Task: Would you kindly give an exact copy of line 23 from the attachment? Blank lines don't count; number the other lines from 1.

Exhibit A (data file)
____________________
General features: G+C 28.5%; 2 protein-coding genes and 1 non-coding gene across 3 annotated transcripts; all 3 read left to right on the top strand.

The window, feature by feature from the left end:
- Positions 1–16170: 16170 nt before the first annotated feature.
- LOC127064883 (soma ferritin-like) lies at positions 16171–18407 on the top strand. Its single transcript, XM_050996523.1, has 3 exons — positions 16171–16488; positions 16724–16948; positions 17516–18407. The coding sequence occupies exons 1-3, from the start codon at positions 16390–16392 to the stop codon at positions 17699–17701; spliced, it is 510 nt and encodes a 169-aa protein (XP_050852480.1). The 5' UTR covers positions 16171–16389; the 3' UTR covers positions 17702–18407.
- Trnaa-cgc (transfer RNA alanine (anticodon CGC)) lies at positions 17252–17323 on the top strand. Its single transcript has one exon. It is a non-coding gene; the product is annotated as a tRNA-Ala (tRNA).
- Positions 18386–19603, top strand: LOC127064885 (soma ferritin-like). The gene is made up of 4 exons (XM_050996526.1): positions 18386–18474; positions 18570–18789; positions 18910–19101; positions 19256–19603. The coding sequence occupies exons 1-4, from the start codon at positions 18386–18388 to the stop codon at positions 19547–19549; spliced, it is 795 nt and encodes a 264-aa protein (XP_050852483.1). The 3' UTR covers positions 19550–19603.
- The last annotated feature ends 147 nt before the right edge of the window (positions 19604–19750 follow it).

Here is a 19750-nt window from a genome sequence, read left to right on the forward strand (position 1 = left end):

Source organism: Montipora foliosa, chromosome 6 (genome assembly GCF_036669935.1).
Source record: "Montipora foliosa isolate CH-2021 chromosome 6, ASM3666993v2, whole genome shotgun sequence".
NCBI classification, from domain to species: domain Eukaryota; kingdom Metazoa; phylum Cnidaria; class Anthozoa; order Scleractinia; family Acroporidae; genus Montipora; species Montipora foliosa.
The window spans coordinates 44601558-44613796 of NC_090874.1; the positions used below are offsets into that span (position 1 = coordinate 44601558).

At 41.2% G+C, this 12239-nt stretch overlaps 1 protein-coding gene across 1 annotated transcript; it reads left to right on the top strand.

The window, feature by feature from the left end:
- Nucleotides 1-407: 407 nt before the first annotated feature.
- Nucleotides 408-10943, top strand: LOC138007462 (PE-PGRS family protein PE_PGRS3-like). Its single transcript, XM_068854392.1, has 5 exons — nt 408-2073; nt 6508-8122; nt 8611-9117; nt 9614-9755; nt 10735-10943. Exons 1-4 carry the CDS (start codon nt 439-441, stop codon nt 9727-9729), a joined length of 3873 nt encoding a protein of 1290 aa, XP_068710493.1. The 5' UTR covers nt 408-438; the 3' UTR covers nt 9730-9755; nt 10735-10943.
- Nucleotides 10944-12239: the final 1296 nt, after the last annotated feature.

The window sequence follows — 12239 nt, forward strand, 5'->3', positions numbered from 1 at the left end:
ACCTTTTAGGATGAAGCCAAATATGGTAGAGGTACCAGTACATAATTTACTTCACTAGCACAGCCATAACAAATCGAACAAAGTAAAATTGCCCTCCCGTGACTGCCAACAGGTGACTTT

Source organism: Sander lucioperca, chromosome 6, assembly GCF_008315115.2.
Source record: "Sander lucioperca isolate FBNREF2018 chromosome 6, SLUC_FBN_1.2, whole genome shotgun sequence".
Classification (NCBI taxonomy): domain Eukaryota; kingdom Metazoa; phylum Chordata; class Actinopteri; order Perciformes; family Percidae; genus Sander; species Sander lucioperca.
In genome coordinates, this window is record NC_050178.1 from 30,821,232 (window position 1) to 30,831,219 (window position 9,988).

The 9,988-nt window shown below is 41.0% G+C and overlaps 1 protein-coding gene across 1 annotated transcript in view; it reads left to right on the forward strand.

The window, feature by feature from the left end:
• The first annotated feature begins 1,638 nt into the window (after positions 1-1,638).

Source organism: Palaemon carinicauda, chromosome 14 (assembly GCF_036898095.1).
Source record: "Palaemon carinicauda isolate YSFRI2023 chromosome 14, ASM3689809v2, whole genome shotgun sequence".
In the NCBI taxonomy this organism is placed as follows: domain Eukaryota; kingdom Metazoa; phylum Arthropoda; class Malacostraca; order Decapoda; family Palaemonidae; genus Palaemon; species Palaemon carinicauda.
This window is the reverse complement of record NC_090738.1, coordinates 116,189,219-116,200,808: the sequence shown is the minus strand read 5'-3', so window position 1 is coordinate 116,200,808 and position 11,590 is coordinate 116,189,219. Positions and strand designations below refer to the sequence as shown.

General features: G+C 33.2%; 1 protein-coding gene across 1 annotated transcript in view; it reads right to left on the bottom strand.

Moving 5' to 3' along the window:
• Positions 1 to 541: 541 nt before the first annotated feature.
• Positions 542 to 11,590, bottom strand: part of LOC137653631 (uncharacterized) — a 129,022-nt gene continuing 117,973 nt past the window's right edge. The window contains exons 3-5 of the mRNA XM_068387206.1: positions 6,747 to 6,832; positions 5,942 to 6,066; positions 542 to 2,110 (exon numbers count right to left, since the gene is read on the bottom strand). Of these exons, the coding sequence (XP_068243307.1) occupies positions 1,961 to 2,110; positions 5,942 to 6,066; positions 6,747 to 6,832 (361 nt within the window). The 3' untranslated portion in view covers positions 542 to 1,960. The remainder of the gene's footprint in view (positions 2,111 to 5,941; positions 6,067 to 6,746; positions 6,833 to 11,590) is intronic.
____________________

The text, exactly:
In genome coordinates, this window is record NC_050178.1 from 30,821,232 (window position 1) to 30,831,219 (window position 9,988).